Firstly, the heavens are torn apart (1:10) which seems to indicate that this is holy ground, a liminal place where heaven and earth grow strangely close.  There is a significant mirroring of this when the temple curtain is torn apart at the time of Christ’s death in the penultimate chapter (15:38).   Here traditional forms of power and dominion are overthrown, through an act of sacrifice, opening a new way to live and to serve.  

When liminal moments come into our lives, they become times of re-orientation, of finding the new normal and seeking the energising power to move forward.  In short, they can be quite disruptive and unwelcome. As we face Lent this year, we look around at some of our congregations who have bravely struggled on, when perhaps it would be wiser to bring that expression of faith to an end.  When this happens, as naturally as clearing dead wood in the forest, it permits new shoots to make the most of the light and to grow.  It is never intended to be pain-free, yet it is deeply challenging to consider new ways of being God’s people.

A balm

The second detail in the narrative cannot be detached from the first, as it is here that we find consolation amidst the pain: The Spirit descends in blessing.  

He came in semblance of a dove,
with sheltering wings outspread,
the holy balm of peace and love
on each to shed. 
Henriette Auber (1173-1862)

I love that word ‘balm’; I’ve always known it as a soothing cream or ointment for the skin, but it has a second meaning.  ‘A tree which yields a fragrant resinous substance, especially one used in medicine’,  so, says the dictionary. And now I am going to reflect through the days of Lent of another kind of tree, one that is journey’s end for Jesus, and from which emanates a holy balm of peace and love.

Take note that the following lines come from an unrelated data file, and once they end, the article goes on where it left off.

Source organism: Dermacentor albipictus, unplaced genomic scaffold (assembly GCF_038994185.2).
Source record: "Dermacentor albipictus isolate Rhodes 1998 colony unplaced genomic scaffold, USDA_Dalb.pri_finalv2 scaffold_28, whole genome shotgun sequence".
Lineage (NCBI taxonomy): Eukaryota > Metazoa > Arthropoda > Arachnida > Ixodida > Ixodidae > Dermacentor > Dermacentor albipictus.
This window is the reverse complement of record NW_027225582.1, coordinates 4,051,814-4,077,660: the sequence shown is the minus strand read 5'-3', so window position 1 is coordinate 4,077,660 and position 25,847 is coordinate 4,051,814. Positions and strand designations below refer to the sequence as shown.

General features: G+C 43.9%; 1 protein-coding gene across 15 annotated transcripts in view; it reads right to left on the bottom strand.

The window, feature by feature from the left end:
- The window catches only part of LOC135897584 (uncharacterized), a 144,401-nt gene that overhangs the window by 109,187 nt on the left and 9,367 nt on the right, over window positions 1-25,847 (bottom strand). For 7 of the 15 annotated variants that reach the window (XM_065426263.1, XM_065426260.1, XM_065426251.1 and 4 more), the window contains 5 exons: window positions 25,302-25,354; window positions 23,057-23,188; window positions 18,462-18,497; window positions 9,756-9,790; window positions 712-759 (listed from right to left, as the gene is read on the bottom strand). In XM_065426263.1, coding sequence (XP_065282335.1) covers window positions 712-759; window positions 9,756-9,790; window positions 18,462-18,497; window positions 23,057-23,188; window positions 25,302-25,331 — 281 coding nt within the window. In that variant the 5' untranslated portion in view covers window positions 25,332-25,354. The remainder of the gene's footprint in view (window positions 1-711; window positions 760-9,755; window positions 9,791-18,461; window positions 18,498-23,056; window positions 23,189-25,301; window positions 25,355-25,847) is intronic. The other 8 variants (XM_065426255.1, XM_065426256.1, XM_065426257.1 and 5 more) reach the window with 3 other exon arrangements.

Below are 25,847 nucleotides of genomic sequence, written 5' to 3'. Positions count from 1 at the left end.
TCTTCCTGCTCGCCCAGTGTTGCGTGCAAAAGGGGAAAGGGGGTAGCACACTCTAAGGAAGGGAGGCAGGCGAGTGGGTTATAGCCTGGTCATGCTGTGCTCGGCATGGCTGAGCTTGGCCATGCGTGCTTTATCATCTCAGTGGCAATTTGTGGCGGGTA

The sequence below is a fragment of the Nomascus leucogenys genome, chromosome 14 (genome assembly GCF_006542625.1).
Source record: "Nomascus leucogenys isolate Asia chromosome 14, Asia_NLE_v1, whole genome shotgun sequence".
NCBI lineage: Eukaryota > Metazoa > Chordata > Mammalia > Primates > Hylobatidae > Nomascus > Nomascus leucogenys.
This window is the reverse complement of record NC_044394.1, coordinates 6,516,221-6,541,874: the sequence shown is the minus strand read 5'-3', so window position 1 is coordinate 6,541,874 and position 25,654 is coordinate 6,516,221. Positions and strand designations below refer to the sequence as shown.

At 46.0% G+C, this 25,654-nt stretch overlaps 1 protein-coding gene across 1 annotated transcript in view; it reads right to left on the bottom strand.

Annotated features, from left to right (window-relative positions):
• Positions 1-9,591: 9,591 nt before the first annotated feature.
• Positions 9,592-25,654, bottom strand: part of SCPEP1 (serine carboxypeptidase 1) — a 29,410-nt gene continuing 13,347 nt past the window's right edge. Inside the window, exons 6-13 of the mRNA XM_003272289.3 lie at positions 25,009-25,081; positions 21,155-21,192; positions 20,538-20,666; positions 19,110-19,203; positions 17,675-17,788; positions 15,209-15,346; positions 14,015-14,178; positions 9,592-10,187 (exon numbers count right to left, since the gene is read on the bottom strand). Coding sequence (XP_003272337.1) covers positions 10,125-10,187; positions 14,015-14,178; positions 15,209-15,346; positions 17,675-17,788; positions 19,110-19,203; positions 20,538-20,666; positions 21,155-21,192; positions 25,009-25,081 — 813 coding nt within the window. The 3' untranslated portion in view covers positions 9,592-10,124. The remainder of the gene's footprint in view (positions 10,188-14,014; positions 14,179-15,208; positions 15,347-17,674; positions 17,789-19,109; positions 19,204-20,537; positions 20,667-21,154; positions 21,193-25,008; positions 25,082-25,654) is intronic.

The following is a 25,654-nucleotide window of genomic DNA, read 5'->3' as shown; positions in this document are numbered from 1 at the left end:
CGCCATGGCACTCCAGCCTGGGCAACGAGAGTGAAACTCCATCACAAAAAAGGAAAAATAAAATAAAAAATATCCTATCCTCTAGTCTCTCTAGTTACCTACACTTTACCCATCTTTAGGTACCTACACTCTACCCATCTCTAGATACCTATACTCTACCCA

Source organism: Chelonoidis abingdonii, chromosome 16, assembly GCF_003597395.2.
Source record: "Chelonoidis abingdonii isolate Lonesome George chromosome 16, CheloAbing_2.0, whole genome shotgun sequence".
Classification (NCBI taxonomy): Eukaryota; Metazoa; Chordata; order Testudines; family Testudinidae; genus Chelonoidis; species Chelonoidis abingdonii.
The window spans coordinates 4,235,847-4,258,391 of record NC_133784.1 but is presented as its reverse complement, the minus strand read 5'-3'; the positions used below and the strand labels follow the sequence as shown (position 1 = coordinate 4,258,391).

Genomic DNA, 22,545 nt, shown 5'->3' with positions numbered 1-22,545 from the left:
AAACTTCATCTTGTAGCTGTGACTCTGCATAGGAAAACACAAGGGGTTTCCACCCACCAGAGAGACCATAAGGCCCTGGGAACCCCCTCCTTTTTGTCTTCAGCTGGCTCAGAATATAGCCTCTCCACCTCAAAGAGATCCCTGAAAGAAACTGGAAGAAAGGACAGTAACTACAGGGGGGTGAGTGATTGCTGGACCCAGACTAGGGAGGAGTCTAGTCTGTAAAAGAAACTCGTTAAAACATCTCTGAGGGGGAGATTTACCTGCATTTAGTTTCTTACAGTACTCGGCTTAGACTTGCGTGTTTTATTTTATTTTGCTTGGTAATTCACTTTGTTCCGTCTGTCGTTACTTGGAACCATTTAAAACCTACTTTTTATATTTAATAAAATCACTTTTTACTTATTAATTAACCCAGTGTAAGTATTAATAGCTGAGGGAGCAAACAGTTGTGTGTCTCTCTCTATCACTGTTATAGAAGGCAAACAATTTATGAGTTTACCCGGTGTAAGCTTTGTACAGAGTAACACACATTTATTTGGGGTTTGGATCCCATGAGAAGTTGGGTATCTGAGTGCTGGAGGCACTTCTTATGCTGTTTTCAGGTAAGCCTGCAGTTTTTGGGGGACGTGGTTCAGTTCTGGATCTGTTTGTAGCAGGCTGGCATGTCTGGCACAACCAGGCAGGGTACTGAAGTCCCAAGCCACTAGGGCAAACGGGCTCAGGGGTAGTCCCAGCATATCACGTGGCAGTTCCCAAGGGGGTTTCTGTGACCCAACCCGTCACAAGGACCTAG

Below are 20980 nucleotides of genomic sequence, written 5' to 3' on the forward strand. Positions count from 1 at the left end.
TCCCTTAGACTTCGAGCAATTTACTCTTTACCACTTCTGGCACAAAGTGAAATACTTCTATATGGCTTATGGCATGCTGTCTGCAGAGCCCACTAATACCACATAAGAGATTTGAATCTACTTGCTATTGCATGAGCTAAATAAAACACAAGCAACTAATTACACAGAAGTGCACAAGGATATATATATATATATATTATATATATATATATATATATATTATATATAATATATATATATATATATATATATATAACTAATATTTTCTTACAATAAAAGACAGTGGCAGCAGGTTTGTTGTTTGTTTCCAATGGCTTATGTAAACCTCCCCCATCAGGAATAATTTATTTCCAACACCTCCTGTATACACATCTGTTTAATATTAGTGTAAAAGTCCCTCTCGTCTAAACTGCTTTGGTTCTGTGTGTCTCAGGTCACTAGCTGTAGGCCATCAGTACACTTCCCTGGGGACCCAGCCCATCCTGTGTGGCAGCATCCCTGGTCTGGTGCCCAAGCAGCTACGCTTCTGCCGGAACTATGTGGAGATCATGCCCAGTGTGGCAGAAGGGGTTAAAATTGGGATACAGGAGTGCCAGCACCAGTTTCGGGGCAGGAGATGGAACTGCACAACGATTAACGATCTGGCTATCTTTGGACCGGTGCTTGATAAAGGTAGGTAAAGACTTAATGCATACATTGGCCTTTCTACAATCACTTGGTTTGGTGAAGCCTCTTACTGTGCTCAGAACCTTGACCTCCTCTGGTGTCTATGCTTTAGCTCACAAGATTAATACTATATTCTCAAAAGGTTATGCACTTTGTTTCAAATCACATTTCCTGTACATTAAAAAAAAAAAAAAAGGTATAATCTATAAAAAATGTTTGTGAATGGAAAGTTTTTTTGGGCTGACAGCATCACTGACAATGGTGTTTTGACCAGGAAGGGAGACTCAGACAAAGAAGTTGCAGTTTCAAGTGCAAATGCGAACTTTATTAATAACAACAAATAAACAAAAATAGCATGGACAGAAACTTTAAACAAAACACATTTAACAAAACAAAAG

It seems to me that this is the kind of grace-language that we so long to hear and feel at present.  But by the very nature of our calling, it is one we are invited to share with those around us and in particular those who suffer.  Those who had hoped for medical intervention to ease pain, which has been delayed; those who lost work or who know that financial-furlough has only put off that grim day; those who sit alone feeling the weariness and loneliness of each long day.  I dare say that the list is endless.

Of Satan, wild beasts and ministering angels

And finally, to the familiar tale of temptation in the wilderness.  Not for Mark the triplet of Satan’s enticement, merely a reminder that this happened when Jesus spent time with wild beasts and ministering angels.  There is no indication of fear of foreboding about the beasts, and the only other place I know that human beings co-exist comfortably with wild animals in scripture is Genesis chapter two, where Adam names the animals.  This new Adam is about to choose a radically different path to that of rebellious humanity (see I Corinthians 15:45-48). And the restoration is underway.

So, how will you choose to spend Lent?

A prayer from the Psalmist

Make me to know your ways, O LORD;
teach me your paths.
Lead me in your truth, and teach me,
for you are the God of my salvation;
for you I wait all day long.
Be mindful of your mercy, O LORD, 
and of your steadfast love,
for they have been from of old.
Do not remember the sins of my youth 
or my transgressions;
according to your steadfast love remember me,
for your goodness' sake, O LORD!
Psalm 25:4-7